September 19, 2003


That's Rana's new term for the sanitized make-believe realism of the Chronicle of Higher Ed's "first person" columns.

Posted by Invisible Adjunct at September 19, 2003 08:15 PM

In the Chronicle's house there are many mansions . . .

I have to write a new column this week, and I don't think it will be anything upbeat. I was thinking about something dark on alternative careers, but I could really use suggestions.

Since many of you don't like the usual fare, what do you want to read about? What issues need to be addressed?

Posted by: Thomas Hart Benton at September 20, 2003 05:38 PM

A perennial question on the WRK4US listserv: Should I hide my PhD? People then weigh in with the pros and cons of including the PhD on a resume for a nonacademic job search. Some maintain that the PhD can be an asset if you give it the right spin. Others dispute this claim, and insist the PhD is not worth the paper it's printed on. Still others take the middle road, conceding that it might be prudent to admit to a PhD in some circumstances while urging caution in the disclosure of one's academic credentials.

The very fact that the question has to be asked speaks volumes about the value of the PhD.

Posted by: Invisible Adjunct at September 20, 2003 11:03 PM

As for telling people about the Ph.D., I think it depends on the job. One of my friends used to do office temp work in grad school, since he could type 100 words a minute and thus could make nice money in any spare chunk of time he might have. When he told the temp agency he had an M.A. and knew 6 languages he got very few gigs. With a B.A. and Spanish he got work every time. He thought this was because as an office temp he was supposed to be inferior.
On the other hand, for a permanent job you would have to tell them. It would come out at the interview (What did you do for those 10 years after your B.A.?) and even if it did not it would mean sort of lying to your co-workers, which would suck.

Posted by: Ssuma at September 21, 2003 09:48 AM

Ideas for a THB column:

(1) Continuing the theme of applying and getting into graduate school, I've always been interested in how people change, and how their values change while in graduate school. For instance, some people go to graduate school aspiring to be college professors, only to find research lonely and students whiney. Others find a calling to teaching that surprises them.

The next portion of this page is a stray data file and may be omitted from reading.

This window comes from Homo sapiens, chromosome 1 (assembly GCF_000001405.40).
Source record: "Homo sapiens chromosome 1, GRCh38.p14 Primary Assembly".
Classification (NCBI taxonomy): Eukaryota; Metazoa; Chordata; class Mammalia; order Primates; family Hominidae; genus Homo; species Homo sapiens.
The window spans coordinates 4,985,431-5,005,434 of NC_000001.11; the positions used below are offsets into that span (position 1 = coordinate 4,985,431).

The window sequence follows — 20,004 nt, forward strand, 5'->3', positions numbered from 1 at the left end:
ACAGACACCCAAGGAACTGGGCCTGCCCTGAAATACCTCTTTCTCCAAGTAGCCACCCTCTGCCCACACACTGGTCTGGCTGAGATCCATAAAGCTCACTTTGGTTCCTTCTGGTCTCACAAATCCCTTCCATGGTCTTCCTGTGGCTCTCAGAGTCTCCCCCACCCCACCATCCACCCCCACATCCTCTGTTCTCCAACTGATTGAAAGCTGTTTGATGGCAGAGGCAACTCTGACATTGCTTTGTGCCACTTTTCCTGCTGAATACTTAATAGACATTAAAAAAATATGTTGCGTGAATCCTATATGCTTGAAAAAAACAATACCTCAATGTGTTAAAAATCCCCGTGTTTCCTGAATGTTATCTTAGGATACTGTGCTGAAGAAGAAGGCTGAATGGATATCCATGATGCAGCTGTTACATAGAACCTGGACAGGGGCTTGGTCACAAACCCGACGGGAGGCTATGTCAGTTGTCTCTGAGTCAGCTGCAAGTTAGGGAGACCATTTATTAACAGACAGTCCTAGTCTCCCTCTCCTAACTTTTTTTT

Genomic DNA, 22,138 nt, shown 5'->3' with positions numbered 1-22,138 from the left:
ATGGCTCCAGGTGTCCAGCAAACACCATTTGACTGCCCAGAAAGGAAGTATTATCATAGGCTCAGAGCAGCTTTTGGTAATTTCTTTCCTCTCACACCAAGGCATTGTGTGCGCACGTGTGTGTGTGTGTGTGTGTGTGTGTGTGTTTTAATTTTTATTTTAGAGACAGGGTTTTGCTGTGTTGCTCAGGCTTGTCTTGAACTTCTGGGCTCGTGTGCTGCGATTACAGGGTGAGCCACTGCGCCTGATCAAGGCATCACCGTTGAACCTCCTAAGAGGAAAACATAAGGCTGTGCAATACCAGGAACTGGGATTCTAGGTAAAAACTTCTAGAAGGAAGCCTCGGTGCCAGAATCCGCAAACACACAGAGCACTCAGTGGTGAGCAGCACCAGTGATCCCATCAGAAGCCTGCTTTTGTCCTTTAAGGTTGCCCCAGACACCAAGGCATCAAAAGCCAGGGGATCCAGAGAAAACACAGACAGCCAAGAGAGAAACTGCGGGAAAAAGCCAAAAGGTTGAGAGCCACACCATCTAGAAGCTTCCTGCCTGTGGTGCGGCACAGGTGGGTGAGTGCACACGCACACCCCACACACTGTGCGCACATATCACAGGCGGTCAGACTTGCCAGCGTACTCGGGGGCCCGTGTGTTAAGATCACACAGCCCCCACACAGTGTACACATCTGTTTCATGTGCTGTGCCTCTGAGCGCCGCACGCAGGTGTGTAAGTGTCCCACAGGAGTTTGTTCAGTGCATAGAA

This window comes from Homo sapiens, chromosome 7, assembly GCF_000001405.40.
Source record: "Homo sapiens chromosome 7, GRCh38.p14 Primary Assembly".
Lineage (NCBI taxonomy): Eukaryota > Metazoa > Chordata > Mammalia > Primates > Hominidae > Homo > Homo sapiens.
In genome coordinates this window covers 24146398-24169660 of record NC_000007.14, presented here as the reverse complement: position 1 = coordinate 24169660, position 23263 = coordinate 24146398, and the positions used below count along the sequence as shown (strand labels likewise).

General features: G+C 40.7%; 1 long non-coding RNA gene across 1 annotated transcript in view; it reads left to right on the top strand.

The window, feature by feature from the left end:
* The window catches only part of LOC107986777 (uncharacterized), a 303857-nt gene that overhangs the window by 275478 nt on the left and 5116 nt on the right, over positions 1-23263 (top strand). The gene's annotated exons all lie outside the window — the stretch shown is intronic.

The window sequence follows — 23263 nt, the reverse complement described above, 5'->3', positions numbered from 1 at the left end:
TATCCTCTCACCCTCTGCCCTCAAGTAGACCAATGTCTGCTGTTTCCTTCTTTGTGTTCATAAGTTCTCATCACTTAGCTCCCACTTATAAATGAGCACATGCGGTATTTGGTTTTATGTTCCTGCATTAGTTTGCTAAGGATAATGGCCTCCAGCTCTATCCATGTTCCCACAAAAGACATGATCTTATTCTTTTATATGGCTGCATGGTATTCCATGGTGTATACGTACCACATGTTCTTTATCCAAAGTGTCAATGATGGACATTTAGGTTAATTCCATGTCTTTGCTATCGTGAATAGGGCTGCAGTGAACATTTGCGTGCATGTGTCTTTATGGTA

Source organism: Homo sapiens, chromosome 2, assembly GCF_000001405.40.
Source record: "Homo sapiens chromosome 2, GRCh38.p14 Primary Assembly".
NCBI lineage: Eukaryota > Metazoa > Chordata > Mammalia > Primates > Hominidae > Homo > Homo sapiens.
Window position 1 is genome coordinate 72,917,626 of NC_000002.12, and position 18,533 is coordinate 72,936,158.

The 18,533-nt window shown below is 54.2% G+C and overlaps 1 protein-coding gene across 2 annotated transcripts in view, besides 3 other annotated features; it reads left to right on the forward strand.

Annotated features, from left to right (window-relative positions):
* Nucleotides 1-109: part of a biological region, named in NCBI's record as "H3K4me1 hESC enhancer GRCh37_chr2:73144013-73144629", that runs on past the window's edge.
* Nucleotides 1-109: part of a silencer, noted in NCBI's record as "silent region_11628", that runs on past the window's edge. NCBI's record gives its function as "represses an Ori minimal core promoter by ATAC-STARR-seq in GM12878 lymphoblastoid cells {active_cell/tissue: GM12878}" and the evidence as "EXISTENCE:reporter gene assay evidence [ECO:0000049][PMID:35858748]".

(2) The lifestyle of the graduate student. I think many people idealize graduate school as a bread-and-water existance while leading a glorious inner life wrestling with new frontiers in your discipline. The reality is often a surprise for them.

(3) Financing graduate school. When I was applying to graduate school, I found so little information on how the heck you were supposed to pay for everything. Particularly after the first or second year, when department funding becomes more variable, the issue becomes a quagmire.

Good luck with the column. I always enjoy reading them!

Posted by: Matilde at September 21, 2003 01:12 PM


I enjoy reading your work. Your best -- in my humble opinion -- was the psychological thriller, "A Superhero’s Perspective on the MLA Convention".

In this vein, I suggest comparing the change in dark fears held by academics throughout their careers: grad student; adjunct; assistant professor; newly tenured; quite aged. Use your superpowers.

While this would be entertaining, I suppose a practical column on how to get on the tenure-track from an adjunct position would be more helpful to me now: do I use the letterhead of fabulous but temporary affiliation?; list scholarly societies on the CV [this a topic here a few month ago] or not?; who to use a referees; and so on.

Posted by: Sam at September 21, 2003 01:56 PM

Re: the suggestion that people hide their PhDs.

While there are a lot of employers out there who don't like or want to hire PhDs, pretending that you don't have the degree is not a great idea.

First, if you do attempt to hide your PhD, how do you explain what you were doing all of those years when you were pursuing the PhD?

Second, as an employer in the world outside of academia, I want to point out that one of the many things which employers want in a job applicant is the ability to finish tasks. If you have a PhD, you demonstrate the ability to initiate and
complete major projects---always a valued skill in the job market.

Re: suggestions for future columns. May I suggest that you write a column discussing current budget cuts, the general economy and the fact that people need to look widely for jobs? There is a general relcuctance
on the part of most young PhDs to look for jobs outside of academia. As a former academic who was herself crippled by the academic culture (which says that leaving academia means you are a failure), I think more people need
to hear a general critique of this belief. I have watched colleagues sacrifice marriages, financial stability etc. all so that they can
continue to be called "professor." This is seriously troubling.

Posted by: Hana at September 23, 2003 03:07 PM

Re: including your PhD on your resume.

I am reminded of some advice I received from an engineer who was involved in screening aplicants at a General Motors facility. He claimed that including your degree no matter what level it is and what the discipline is will help. Use the following logic, if your have a degree this shows your perspective employer that you are willing to take alot of crap. The closer your disciplne the better because you will be better aquainted with the particular type of crap they will be giving you. The higher the level of degree the more crap you have shown you are willing to take, a PhD shows not only a willingness but a somewhat masochistic liking for taking taking said crap.

Posted by: Lance S. Edwards at October 17, 2003 10:27 AM